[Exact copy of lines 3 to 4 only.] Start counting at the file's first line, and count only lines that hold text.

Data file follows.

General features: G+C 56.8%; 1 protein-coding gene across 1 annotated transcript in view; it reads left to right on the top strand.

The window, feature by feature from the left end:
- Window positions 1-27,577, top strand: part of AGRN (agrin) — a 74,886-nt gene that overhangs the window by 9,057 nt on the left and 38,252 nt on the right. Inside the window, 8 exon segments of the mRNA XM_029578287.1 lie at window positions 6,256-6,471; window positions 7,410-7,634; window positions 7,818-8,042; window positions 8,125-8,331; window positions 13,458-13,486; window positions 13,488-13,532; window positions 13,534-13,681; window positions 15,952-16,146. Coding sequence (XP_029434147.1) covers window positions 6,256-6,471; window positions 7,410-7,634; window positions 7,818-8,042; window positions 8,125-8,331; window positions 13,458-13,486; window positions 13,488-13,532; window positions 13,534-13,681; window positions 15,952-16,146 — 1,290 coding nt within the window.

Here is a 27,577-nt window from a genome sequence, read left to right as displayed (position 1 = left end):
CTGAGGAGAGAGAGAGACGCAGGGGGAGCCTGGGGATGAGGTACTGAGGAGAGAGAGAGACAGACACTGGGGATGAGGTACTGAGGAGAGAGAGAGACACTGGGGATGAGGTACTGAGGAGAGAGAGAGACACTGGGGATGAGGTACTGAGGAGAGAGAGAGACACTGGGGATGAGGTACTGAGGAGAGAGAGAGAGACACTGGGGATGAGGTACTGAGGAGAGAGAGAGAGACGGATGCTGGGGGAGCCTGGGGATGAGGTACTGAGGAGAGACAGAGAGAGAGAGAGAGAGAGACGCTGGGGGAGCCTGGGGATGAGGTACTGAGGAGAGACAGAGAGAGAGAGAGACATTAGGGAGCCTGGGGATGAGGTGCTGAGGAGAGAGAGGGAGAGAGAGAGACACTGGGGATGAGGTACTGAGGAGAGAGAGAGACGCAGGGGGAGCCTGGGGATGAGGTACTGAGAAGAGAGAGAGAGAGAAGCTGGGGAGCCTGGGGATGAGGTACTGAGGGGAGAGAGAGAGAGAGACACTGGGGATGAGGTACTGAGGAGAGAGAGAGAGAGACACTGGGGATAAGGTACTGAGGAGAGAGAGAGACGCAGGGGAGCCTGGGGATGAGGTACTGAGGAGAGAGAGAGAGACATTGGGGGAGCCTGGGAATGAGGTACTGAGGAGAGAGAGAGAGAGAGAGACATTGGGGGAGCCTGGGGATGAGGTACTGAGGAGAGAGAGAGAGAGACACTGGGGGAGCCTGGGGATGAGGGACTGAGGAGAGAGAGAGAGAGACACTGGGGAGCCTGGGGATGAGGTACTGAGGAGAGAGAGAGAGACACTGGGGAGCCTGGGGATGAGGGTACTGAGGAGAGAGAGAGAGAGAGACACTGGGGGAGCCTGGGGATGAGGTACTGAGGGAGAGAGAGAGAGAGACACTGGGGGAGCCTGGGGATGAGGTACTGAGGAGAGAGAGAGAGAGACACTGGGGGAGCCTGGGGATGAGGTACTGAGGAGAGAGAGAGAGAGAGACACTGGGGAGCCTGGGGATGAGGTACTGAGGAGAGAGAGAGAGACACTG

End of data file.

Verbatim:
- Window positions 1-27,577, top strand: part of AGRN (agrin) — a 74,886-nt gene that overhangs the window by 9,057 nt on the left and 38,252 nt on the right. Inside the window, 8 exon segments of the mRNA XM_029578287.1 lie at window positions 6,256-6,471; window positions 7,410-7,634; window positions 7,818-8,042; window positions 8,125-8,331; window positions 13,458-13,486; window positions 13,488-13,532; window positions 13,534-13,681; window positions 15,952-16,146. Coding sequence (XP_029434147.1) covers window positions 6,256-6,471; window positions 7,410-7,634; window positions 7,818-8,042; window positions 8,125-8,331; window positions 13,458-13,486; window positions 13,488-13,532; window positions 13,534-13,681; window positions 15,952-16,146 — 1,290 coding nt within the window.

Here is a 27,577-nt window from a genome sequence, read left to right as displayed (position 1 = left end):